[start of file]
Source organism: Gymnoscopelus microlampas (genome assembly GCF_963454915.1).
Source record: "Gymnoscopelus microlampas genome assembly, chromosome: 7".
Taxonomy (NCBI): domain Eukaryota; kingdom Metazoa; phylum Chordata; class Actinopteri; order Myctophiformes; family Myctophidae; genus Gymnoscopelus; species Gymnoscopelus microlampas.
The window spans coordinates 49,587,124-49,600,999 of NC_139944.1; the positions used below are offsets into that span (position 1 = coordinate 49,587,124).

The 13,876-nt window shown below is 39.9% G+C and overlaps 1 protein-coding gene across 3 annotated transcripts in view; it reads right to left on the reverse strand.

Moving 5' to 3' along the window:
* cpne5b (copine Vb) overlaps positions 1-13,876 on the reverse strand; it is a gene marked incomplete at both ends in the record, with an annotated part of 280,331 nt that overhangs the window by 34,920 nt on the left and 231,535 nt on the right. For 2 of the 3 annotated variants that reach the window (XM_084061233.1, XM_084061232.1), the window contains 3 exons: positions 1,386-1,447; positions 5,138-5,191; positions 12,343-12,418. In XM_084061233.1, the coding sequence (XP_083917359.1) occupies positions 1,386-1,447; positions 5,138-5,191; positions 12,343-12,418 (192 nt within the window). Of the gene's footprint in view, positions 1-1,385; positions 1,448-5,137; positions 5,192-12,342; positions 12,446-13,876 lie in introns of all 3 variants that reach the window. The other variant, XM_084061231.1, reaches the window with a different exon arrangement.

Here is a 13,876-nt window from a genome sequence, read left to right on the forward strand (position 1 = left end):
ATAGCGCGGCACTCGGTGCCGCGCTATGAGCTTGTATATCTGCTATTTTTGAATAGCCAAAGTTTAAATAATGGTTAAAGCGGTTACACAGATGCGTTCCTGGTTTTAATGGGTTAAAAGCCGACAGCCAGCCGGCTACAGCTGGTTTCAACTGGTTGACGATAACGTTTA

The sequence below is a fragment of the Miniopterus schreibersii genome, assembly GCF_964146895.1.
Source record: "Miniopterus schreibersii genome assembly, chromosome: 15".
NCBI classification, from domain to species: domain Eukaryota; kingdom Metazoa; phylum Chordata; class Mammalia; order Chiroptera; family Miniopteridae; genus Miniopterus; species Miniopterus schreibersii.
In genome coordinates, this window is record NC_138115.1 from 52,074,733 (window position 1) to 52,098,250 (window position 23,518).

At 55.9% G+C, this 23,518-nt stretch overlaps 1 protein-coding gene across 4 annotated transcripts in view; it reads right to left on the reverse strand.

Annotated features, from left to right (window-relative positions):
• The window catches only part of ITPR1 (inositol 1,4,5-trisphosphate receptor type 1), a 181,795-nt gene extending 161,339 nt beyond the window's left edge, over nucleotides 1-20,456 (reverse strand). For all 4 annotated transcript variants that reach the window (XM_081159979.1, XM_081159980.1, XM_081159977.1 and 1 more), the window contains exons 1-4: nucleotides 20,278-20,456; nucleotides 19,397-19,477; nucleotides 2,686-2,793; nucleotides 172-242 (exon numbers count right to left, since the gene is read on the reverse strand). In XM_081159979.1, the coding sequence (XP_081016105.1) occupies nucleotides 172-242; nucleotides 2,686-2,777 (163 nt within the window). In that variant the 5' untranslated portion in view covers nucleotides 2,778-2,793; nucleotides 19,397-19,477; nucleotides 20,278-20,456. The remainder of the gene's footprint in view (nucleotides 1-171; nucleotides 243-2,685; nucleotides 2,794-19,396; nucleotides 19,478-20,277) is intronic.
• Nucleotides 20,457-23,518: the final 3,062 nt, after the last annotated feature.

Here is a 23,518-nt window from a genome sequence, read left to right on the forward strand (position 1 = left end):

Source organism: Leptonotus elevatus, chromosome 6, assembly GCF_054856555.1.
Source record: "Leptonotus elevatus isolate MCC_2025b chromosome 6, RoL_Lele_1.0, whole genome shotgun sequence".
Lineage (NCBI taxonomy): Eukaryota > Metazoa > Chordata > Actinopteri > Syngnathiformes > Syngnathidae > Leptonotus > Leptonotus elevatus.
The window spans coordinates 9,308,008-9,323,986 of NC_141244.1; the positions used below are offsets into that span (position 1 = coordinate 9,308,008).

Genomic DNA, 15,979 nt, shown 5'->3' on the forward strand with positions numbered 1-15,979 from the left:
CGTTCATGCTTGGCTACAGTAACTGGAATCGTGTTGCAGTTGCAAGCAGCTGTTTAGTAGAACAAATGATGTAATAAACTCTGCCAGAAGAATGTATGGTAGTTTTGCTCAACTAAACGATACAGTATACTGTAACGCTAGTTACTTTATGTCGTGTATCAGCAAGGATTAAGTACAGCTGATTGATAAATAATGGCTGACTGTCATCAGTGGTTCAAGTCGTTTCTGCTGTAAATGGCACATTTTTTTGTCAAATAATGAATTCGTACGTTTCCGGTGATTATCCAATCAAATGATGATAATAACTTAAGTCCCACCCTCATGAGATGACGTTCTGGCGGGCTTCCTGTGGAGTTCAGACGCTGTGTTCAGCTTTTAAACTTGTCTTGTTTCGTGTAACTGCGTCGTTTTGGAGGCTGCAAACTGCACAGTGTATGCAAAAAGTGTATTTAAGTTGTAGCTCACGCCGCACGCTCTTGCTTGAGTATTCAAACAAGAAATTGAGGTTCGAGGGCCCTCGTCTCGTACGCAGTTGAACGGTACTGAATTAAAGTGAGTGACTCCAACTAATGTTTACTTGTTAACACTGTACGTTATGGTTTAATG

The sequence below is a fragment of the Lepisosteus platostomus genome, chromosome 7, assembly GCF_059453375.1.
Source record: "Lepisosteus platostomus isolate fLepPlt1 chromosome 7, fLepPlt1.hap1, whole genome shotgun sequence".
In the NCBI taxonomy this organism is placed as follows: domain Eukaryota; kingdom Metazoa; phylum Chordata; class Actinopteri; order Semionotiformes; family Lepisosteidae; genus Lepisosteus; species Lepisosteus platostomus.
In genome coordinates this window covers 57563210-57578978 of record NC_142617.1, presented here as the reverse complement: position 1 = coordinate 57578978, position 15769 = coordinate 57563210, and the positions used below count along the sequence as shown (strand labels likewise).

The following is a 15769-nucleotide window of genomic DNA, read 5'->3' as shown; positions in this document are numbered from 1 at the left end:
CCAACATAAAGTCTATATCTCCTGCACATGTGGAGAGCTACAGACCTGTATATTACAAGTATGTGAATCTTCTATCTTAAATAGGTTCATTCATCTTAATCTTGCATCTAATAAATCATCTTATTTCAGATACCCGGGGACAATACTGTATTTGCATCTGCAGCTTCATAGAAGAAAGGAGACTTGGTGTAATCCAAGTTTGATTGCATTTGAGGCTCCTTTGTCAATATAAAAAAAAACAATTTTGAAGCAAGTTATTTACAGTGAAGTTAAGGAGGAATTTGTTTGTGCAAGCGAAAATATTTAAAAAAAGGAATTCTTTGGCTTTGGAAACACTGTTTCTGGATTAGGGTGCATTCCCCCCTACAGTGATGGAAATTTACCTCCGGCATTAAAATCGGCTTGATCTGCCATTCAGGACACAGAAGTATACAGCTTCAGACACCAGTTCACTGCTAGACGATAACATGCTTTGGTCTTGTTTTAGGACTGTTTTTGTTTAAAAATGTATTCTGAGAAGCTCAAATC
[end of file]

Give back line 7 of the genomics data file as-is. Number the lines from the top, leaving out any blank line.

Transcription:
* cpne5b (copine Vb) overlaps positions 1-13,876 on the reverse strand; it is a gene marked incomplete at both ends in the record, with an annotated part of 280,331 nt that overhangs the window by 34,920 nt on the left and 231,535 nt on the right. For 2 of the 3 annotated variants that reach the window (XM_084061233.1, XM_084061232.1), the window contains 3 exons: positions 1,386-1,447; positions 5,138-5,191; positions 12,343-12,418. In XM_084061233.1, the coding sequence (XP_083917359.1) occupies positions 1,386-1,447; positions 5,138-5,191; positions 12,343-12,418 (192 nt within the window). Of the gene's footprint in view, positions 1-1,385; positions 1,448-5,137; positions 5,192-12,342; positions 12,446-13,876 lie in introns of all 3 variants that reach the window. The other variant, XM_084061231.1, reaches the window with a different exon arrangement.